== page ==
One of the more popular posts on Shards is How To Get Rid of Excessive Negative Emotions
Most people come, read it, then move on. Without input, I have no idea of whether the post was useful to them or not. Occasionally someone will leave a comment. These are usually positive, which, from an ego point of view, is rewarding. Recently I got one that wasn't so ego gratifying. As would happen with most of us, my first reaction was not positive. My stomach tightened up. Adrenaline began to flow. Hints of anger crossed the screen of my mind.
But then I took the time to stop. I looked at what was happening to my body. I realized my negative emotional reaction was a result of identifying with what I write. I let go, let the adrenaline state discharge, then re-read the comment. I ended up glad it was made because the points the author brought up are important. Many people, maybe most, don't agree with the viewpoint I express here at Shards. The comment led me to review what some of my basic beliefs are and why I hold them.
1. Our fundamental beliefs will color, condition, and guide what we do, how we feel, and what we see as possible and impossible. If we believe we are purely a result of physical forces, we will have a different life than we will have if we believe we are something beyond the physical.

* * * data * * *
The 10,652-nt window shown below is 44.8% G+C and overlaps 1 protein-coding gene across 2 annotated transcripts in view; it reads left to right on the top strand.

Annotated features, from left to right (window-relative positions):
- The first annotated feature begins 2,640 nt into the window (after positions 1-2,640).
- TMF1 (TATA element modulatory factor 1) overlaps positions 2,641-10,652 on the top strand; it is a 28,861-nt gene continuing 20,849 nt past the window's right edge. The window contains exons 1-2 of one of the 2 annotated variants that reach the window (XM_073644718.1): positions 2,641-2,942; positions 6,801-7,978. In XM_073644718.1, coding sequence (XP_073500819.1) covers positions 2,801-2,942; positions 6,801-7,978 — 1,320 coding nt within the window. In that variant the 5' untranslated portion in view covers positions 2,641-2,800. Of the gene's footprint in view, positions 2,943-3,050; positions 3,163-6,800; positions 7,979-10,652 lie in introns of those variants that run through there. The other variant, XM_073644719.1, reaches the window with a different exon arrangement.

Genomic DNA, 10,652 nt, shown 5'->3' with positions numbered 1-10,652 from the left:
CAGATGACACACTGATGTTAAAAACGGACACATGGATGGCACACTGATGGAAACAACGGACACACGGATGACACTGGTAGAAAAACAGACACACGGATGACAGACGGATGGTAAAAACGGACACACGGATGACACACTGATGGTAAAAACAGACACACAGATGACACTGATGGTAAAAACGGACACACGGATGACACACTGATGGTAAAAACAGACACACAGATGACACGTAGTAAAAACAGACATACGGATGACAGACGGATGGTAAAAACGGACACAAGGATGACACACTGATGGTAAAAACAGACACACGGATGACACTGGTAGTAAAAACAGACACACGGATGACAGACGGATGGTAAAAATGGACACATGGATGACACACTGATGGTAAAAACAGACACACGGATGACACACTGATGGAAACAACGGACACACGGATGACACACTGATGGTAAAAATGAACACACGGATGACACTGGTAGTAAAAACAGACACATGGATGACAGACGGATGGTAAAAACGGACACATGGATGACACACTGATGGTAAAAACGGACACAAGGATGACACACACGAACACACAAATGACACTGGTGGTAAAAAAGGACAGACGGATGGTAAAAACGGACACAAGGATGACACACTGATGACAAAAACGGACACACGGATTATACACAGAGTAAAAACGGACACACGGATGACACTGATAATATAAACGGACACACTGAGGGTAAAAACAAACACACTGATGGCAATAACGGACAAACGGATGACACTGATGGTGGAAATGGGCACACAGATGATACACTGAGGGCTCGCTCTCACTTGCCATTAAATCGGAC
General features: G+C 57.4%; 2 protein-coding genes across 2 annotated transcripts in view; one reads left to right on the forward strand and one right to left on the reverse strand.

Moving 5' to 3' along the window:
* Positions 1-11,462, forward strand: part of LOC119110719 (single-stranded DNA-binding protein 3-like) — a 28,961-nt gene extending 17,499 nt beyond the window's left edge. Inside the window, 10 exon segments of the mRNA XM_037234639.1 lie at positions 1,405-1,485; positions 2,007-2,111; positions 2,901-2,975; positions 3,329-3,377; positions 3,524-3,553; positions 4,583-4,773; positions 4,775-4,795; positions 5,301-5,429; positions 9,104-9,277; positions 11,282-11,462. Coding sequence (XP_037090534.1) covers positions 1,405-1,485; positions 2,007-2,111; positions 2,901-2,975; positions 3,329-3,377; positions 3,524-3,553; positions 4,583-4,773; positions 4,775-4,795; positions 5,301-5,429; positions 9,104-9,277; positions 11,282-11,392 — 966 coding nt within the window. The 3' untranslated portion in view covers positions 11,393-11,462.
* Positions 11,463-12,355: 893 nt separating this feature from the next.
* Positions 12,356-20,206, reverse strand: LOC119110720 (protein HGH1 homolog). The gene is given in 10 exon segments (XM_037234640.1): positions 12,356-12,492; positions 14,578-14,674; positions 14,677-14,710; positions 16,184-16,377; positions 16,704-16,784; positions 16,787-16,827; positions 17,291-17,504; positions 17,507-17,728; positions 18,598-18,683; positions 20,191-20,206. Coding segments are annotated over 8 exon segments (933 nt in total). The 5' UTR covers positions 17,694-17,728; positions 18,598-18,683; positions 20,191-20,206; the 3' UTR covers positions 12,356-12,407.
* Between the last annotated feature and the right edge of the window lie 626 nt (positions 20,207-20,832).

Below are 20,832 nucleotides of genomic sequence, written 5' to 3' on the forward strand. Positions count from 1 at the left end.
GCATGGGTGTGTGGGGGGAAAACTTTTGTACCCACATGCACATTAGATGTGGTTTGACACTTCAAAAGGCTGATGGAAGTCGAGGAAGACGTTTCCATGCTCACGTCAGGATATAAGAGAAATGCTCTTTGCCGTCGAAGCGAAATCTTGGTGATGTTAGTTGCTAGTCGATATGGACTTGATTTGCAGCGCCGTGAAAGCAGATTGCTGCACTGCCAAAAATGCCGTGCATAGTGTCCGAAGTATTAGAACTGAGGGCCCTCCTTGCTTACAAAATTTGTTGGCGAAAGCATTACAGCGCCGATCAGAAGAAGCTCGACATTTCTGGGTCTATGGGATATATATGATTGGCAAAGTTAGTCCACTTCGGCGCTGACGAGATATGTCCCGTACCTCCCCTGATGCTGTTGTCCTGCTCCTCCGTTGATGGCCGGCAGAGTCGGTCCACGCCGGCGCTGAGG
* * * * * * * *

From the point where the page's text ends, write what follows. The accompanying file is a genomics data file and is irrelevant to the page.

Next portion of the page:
2. The techniques I talk about here work. If we practice them, we will see results. This is especially true in regards to meditation and belief work. The key is that we have to practice them. Browsing the web and saying That's interesting or I believe that will accomplish nothing. Action follows belief. If we really believe something, we will act on it.
3. Our emotions are not a part of us. They are something you experience. One of the channels of their creation is the neurochemical reactions throughout our brain and body. We have both a mind and a body (which may be two aspects of one tool). We are neither. If we believe we are a just a body, a product of purely material forces, all debate about free will and personal responsibility is a content free discussion. We can then only be victims. Any I, for that matter, don't even exist. The I would be as much an illusion as free will or personal responsibility. The nonsense isn't that we are more than a random assemblage of atoms, but that we are only a random assemblage of atoms. It is the materialistic belief, along with the belief that one person has the right to physically enforce their will on another person, that has caused the majority of the pain, war, violence, and destructive behavior in the world's history.
4. We cannot avoid an immediate emotional reaction to the things that happen to us. That emotional reaction is as much, if not more, a habit of thought as anything else, though.
5. Emotions are useful. They serve an evaluative function in our lives. In simplistic terms, they are us telling ourselves this is good or this is bad. If the only way to get you to provide food for yourself is the fear of starving, the fear is useful. More useful is to provide food for yourself so you can do something more fulfilling. Action driven only by emotion isn't useful. Emotions are most effective when guided by thought.
This is honesty. Abdicating responsibility for yourself and your life is not.